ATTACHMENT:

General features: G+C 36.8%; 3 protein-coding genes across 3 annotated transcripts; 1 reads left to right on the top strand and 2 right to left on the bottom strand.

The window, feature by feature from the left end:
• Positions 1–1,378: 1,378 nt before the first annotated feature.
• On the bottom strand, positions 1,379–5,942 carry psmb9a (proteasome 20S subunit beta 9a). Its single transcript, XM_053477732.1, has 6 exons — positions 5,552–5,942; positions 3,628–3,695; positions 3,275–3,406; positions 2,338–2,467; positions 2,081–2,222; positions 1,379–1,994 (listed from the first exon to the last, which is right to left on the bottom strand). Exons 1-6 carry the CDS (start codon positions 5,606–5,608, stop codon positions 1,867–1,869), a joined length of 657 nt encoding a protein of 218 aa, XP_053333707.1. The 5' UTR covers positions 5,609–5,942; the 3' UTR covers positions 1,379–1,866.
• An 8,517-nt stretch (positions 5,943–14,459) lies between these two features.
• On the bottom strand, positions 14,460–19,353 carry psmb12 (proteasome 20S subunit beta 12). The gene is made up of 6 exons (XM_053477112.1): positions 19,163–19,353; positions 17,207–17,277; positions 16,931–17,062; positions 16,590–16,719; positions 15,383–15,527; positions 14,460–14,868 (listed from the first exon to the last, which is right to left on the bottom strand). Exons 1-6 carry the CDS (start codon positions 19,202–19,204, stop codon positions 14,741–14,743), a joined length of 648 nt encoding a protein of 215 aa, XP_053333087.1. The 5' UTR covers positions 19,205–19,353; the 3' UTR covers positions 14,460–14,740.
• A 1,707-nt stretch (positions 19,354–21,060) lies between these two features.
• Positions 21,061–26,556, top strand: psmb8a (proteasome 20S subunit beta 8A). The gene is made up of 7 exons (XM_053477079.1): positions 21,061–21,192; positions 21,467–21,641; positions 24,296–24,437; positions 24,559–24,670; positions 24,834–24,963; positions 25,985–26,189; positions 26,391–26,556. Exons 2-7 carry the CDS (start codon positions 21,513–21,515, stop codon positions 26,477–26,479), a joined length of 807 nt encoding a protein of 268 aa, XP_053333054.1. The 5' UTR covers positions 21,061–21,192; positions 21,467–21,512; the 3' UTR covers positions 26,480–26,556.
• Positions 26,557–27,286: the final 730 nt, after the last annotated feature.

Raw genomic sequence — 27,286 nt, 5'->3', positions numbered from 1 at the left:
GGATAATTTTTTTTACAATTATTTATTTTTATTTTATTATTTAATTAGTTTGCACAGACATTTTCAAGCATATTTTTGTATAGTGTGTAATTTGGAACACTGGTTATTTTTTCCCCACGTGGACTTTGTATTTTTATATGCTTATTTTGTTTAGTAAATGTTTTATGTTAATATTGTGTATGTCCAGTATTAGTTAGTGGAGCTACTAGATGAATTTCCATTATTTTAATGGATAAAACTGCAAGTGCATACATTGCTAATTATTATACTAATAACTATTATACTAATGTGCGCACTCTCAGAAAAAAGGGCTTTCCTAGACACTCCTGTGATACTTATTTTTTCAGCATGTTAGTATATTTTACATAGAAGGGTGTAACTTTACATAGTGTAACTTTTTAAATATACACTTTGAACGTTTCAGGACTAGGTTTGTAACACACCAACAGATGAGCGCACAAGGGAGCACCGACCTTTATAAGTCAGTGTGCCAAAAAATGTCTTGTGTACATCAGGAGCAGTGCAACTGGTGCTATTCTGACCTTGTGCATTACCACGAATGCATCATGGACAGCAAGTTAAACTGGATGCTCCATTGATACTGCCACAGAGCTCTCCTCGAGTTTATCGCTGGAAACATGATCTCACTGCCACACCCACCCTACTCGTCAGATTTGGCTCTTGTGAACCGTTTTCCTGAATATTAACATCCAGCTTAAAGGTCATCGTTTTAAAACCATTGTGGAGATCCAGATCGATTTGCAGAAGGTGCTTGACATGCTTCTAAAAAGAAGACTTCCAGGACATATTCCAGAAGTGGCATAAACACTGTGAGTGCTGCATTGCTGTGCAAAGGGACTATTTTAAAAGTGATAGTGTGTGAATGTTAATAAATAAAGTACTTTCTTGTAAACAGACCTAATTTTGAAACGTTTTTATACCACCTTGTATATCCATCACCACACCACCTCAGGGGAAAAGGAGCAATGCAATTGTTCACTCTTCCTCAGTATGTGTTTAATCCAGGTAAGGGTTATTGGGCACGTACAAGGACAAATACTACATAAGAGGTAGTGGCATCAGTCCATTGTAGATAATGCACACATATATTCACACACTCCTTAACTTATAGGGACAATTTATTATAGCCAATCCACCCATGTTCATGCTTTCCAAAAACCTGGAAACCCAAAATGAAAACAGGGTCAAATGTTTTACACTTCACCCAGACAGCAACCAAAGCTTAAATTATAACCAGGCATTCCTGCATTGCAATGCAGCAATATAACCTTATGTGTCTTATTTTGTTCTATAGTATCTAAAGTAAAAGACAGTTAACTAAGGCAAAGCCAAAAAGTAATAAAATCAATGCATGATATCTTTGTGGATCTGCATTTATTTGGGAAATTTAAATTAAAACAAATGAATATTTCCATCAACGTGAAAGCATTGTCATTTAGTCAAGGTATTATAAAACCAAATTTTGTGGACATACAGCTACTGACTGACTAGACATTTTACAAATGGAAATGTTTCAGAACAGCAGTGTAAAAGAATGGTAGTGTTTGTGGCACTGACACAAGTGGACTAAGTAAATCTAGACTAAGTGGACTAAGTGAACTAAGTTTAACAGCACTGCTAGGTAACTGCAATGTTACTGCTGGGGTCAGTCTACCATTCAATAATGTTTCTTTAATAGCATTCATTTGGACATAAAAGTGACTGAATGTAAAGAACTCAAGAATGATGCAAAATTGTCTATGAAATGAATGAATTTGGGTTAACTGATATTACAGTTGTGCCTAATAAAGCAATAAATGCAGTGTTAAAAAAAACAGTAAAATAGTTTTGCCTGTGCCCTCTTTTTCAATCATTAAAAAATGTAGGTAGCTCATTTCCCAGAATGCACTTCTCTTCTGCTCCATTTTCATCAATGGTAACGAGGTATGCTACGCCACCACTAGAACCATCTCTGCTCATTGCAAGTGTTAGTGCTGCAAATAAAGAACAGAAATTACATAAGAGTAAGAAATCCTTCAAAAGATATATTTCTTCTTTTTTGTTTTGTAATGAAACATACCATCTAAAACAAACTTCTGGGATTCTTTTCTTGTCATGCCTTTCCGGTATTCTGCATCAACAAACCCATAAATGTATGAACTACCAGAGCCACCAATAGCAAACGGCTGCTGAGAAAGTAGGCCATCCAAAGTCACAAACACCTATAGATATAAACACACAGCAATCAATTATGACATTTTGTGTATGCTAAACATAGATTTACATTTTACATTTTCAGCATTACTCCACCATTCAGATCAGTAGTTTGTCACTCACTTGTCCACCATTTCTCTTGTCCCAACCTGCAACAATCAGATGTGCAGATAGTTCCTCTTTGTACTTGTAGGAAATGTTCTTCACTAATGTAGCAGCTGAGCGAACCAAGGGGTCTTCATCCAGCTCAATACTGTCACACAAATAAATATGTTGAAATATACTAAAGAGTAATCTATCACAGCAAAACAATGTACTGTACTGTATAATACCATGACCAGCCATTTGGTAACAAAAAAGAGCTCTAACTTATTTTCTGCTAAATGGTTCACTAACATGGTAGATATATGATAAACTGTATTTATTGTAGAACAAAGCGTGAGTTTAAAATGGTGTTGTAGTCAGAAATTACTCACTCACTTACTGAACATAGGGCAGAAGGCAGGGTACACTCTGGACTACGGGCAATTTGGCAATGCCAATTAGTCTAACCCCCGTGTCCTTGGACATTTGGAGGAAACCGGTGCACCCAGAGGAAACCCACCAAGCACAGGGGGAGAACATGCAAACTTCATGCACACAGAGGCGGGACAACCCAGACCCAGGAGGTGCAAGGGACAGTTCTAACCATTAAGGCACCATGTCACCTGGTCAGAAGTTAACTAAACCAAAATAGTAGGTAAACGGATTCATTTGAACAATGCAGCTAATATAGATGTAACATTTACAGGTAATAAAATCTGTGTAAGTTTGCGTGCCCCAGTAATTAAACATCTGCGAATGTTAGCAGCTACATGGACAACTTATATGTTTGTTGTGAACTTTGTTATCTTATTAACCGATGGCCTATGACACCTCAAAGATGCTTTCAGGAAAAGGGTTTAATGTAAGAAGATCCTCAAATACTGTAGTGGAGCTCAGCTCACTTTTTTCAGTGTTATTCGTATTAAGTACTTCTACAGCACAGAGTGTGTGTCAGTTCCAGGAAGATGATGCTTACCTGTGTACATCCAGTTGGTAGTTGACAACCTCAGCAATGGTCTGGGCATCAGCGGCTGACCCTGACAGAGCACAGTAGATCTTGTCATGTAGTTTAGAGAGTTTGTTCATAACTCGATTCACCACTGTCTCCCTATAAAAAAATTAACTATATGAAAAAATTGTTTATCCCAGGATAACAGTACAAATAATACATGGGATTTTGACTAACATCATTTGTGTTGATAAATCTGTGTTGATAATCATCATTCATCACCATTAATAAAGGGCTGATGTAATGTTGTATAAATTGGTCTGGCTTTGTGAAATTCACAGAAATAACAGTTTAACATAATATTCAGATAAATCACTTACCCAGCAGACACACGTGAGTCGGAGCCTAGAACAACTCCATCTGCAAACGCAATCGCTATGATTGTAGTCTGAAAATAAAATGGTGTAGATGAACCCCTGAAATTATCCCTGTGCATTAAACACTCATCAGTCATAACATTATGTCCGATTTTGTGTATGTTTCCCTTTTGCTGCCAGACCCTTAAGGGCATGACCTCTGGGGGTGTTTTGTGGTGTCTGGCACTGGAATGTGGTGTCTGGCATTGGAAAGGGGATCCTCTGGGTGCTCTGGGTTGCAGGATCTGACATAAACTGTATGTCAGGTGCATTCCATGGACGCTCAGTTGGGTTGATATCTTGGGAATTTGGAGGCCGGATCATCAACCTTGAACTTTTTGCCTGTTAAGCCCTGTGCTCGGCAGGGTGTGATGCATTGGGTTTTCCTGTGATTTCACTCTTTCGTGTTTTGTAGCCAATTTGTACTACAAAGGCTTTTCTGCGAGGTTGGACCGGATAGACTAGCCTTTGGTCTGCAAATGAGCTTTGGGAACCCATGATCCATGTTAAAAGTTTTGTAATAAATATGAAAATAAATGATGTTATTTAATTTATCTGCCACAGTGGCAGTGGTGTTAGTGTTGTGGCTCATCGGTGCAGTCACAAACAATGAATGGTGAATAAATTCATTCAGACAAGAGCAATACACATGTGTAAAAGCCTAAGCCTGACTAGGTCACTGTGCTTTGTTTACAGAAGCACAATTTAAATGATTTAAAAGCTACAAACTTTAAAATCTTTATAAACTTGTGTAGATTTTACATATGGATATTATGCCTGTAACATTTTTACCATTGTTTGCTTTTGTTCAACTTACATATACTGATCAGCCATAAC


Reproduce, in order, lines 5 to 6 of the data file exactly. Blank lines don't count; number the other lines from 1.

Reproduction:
• An 8,517-nt stretch (positions 5,943–14,459) lies between these two features.
• On the bottom strand, positions 14,460–19,353 carry psmb12 (proteasome 20S subunit beta 12). The gene is made up of 6 exons (XM_053477112.1): positions 19,163–19,353; positions 17,207–17,277; positions 16,931–17,062; positions 16,590–16,719; positions 15,383–15,527; positions 14,460–14,868 (listed from the first exon to the last, which is right to left on the bottom strand). Exons 1-6 carry the CDS (start codon positions 19,202–19,204, stop codon positions 14,741–14,743), a joined length of 648 nt encoding a protein of 215 aa, XP_053333087.1. The 5' UTR covers positions 19,205–19,353; the 3' UTR covers positions 14,460–14,740.